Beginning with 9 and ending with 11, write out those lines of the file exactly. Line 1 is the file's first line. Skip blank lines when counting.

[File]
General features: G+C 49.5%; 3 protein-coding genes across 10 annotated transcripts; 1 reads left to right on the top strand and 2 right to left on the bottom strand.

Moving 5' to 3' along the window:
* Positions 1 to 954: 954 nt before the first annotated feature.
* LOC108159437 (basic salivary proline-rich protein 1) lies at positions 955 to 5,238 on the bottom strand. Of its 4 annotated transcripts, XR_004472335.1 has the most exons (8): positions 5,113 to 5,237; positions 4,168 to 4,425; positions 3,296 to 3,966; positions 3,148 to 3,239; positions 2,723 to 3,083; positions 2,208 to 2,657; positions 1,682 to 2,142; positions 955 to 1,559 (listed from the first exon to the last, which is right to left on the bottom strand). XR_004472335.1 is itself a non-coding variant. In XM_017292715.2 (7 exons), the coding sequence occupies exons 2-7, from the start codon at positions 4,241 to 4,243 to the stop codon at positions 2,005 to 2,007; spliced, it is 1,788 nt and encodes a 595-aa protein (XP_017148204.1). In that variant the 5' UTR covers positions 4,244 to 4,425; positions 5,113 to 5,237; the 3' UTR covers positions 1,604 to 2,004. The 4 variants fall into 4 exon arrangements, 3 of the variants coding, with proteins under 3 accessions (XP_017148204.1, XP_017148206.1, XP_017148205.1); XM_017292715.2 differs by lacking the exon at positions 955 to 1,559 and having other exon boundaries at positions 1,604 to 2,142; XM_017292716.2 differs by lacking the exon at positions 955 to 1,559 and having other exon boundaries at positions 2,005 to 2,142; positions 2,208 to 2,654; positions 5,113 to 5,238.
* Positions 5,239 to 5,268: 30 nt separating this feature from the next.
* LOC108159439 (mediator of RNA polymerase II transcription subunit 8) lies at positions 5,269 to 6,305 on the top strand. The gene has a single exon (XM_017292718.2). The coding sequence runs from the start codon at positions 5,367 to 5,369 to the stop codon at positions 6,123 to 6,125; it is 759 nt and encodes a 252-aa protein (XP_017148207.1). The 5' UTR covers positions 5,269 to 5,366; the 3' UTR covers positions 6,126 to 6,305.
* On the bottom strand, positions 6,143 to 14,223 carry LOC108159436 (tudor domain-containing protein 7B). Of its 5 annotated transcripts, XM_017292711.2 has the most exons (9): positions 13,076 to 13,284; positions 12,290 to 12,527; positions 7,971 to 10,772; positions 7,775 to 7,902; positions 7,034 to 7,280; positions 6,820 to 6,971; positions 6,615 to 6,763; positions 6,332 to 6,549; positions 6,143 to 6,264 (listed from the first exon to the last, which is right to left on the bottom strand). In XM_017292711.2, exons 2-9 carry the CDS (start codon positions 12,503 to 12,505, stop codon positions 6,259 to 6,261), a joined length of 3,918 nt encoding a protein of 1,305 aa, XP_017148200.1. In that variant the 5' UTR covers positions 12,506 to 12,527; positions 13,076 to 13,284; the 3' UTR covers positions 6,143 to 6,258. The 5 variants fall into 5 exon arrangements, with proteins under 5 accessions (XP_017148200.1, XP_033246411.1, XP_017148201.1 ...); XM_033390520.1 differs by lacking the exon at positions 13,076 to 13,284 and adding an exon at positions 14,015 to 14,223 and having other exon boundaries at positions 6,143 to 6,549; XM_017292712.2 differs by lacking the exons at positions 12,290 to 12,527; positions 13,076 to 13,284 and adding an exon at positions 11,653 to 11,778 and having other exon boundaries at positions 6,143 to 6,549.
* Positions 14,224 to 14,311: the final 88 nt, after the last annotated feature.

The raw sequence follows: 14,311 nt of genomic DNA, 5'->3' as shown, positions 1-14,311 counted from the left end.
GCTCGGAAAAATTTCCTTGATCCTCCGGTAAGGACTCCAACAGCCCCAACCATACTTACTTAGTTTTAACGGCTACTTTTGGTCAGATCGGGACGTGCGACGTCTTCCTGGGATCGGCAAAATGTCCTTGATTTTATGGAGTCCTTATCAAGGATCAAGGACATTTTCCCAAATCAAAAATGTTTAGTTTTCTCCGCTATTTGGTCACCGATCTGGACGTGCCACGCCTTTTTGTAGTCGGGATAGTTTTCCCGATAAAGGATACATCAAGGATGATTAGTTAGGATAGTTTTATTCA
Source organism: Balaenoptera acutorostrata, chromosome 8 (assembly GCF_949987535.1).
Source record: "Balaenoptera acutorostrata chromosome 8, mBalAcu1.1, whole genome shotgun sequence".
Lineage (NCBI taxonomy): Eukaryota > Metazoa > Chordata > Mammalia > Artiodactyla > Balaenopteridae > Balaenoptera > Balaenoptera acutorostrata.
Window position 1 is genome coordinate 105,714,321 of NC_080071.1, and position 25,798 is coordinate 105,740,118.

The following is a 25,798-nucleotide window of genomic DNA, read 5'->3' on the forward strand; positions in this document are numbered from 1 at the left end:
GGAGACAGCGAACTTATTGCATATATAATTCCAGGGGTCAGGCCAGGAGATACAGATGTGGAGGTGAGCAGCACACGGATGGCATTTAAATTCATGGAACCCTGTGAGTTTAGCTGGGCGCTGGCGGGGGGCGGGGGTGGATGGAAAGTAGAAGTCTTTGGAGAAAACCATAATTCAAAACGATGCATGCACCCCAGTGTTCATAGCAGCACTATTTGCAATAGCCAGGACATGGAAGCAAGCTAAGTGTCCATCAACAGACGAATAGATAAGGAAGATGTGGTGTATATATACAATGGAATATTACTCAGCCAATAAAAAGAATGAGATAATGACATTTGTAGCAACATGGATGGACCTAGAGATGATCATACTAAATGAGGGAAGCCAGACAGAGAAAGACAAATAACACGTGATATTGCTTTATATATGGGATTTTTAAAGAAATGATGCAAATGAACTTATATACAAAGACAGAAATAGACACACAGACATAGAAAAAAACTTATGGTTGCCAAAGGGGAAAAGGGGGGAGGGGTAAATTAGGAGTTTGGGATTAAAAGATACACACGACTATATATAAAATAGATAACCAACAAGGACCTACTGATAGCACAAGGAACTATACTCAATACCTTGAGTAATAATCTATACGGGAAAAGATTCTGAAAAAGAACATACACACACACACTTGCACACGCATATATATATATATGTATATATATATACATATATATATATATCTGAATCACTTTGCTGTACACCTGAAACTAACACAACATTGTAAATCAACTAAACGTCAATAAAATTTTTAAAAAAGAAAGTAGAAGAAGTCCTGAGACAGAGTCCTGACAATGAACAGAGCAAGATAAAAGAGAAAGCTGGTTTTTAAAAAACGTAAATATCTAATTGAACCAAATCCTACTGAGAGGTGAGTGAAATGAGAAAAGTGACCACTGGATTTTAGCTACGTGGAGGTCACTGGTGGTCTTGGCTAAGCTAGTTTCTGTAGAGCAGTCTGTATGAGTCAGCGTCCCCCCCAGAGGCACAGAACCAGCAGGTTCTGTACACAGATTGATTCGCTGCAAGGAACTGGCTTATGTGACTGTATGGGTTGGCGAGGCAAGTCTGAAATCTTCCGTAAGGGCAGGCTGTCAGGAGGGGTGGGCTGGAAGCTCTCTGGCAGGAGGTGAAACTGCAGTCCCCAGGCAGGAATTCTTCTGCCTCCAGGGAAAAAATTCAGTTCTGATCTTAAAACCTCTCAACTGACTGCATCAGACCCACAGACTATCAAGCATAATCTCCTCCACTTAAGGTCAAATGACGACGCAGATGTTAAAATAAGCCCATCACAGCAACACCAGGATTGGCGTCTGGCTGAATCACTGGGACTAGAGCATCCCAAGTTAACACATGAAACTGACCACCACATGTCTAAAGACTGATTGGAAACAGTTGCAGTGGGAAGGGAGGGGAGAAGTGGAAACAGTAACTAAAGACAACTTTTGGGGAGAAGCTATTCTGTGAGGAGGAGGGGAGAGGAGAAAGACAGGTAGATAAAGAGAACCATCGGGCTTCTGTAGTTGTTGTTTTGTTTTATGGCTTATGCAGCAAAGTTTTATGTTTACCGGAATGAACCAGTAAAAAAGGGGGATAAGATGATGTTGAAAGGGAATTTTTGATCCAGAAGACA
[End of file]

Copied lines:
The raw sequence follows: 14,311 nt of genomic DNA, 5'->3' as shown, positions 1-14,311 counted from the left end.
GCTCGGAAAAATTTCCTTGATCCTCCGGTAAGGACTCCAACAGCCCCAACCATACTTACTTAGTTTTAACGGCTACTTTTGGTCAGATCGGGACGTGCGACGTCTTCCTGGGATCGGCAAAATGTCCTTGATTTTATGGAGTCCTTATCAAGGATCAAGGACATTTTCCCAAATCAAAAATGTTTAGTTTTCTCCGCTATTTGGTCACCGATCTGGACGTGCCACGCCTTTTTGTAGTCGGGATAGTTTTCCCGATAAAGGATACATCAAGGATGATTAGTTAGGATAGTTTTATTCA
Source organism: Balaenoptera acutorostrata, chromosome 8 (assembly GCF_949987535.1).